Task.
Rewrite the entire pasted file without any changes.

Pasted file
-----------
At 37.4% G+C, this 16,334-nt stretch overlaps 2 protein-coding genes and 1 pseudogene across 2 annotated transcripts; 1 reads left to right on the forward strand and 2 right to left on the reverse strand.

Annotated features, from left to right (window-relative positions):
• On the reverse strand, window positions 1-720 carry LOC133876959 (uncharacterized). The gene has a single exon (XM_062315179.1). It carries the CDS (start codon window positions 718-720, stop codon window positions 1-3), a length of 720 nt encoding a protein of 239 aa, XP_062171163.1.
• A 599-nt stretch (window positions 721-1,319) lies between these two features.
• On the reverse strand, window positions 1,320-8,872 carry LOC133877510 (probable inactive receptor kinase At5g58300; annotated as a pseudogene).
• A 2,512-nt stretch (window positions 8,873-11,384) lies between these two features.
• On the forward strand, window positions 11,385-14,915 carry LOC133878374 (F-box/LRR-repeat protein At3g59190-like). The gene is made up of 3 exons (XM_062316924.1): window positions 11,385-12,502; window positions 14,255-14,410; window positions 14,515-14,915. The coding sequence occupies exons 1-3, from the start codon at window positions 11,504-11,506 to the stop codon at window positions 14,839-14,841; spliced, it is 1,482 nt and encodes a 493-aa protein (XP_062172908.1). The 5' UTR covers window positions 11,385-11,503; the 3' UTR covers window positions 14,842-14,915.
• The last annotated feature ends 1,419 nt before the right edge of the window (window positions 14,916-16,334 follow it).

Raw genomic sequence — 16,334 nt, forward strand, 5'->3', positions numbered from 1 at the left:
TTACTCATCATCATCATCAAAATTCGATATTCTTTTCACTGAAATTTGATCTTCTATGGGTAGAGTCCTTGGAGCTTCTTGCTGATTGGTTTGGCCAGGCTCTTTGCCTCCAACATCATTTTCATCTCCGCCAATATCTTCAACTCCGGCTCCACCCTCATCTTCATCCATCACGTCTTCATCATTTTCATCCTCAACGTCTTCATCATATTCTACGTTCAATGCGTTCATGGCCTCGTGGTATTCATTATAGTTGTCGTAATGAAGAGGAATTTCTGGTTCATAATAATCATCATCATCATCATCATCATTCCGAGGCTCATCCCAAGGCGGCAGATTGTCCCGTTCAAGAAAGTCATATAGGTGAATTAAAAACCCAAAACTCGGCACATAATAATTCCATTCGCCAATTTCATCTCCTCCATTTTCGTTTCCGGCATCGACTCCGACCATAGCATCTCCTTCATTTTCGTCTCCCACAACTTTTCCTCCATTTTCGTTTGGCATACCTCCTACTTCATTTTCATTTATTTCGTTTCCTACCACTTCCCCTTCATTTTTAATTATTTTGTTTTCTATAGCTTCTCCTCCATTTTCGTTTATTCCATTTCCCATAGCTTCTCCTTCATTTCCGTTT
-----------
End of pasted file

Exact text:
At 37.4% G+C, this 16,334-nt stretch overlaps 2 protein-coding genes and 1 pseudogene across 2 annotated transcripts; 1 reads left to right on the forward strand and 2 right to left on the reverse strand.

Annotated features, from left to right (window-relative positions):
• On the reverse strand, window positions 1-720 carry LOC133876959 (uncharacterized). The gene has a single exon (XM_062315179.1). It carries the CDS (start codon window positions 718-720, stop codon window positions 1-3), a length of 720 nt encoding a protein of 239 aa, XP_062171163.1.
• A 599-nt stretch (window positions 721-1,319) lies between these two features.
• On the reverse strand, window positions 1,320-8,872 carry LOC133877510 (probable inactive receptor kinase At5g58300; annotated as a pseudogene).
• A 2,512-nt stretch (window positions 8,873-11,384) lies between these two features.
• On the forward strand, window positions 11,385-14,915 carry LOC133878374 (F-box/LRR-repeat protein At3g59190-like). The gene is made up of 3 exons (XM_062316924.1): window positions 11,385-12,502; window positions 14,255-14,410; window positions 14,515-14,915. The coding sequence occupies exons 1-3, from the start codon at window positions 11,504-11,506 to the stop codon at window positions 14,839-14,841; spliced, it is 1,482 nt and encodes a 493-aa protein (XP_062172908.1). The 5' UTR covers window positions 11,385-11,503; the 3' UTR covers window positions 14,842-14,915.
• The last annotated feature ends 1,419 nt before the right edge of the window (window positions 14,916-16,334 follow it).

Raw genomic sequence — 16,334 nt, forward strand, 5'->3', positions numbered from 1 at the left:
TTACTCATCATCATCATCAAAATTCGATATTCTTTTCACTGAAATTTGATCTTCTATGGGTAGAGTCCTTGGAGCTTCTTGCTGATTGGTTTGGCCAGGCTCTTTGCCTCCAACATCATTTTCATCTCCGCCAATATCTTCAACTCCGGCTCCACCCTCATCTTCATCCATCACGTCTTCATCATTTTCATCCTCAACGTCTTCATCATATTCTACGTTCAATGCGTTCATGGCCTCGTGGTATTCATTATAGTTGTCGTAATGAAGAGGAATTTCTGGTTCATAATAATCATCATCATCATCATCATCATTCCGAGGCTCATCCCAAGGCGGCAGATTGTCCCGTTCAAGAAAGTCATATAGGTGAATTAAAAACCCAAAACTCGGCACATAATAATTCCATTCGCCAATTTCATCTCCTCCATTTTCGTTTCCGGCATCGACTCCGACCATAGCATCTCCTTCATTTTCGTCTCCCACAACTTTTCCTCCATTTTCGTTTGGCATACCTCCTACTTCATTTTCATTTATTTCGTTTCCTACCACTTCCCCTTCATTTTTAATTATTTTGTTTTCTATAGCTTCTCCTCCATTTTCGTTTATTCCATTTCCCATAGCTTCTCCTTCATTTCCGTTT